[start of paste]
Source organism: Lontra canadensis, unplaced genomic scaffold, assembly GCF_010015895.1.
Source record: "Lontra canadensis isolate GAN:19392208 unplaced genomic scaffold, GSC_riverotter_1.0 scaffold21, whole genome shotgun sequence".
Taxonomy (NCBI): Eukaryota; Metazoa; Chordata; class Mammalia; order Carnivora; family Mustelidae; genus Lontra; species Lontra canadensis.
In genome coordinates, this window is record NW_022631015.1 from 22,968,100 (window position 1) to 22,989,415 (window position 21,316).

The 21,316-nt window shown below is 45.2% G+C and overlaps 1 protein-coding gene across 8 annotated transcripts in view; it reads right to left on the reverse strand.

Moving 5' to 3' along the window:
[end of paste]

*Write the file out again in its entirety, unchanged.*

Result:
Source organism: Lontra canadensis, unplaced genomic scaffold, assembly GCF_010015895.1.
Source record: "Lontra canadensis isolate GAN:19392208 unplaced genomic scaffold, GSC_riverotter_1.0 scaffold21, whole genome shotgun sequence".
Taxonomy (NCBI): Eukaryota; Metazoa; Chordata; class Mammalia; order Carnivora; family Mustelidae; genus Lontra; species Lontra canadensis.
In genome coordinates, this window is record NW_022631015.1 from 22,968,100 (window position 1) to 22,989,415 (window position 21,316).

The 21,316-nt window shown below is 45.2% G+C and overlaps 1 protein-coding gene across 8 annotated transcripts in view; it reads right to left on the reverse strand.

Moving 5' to 3' along the window: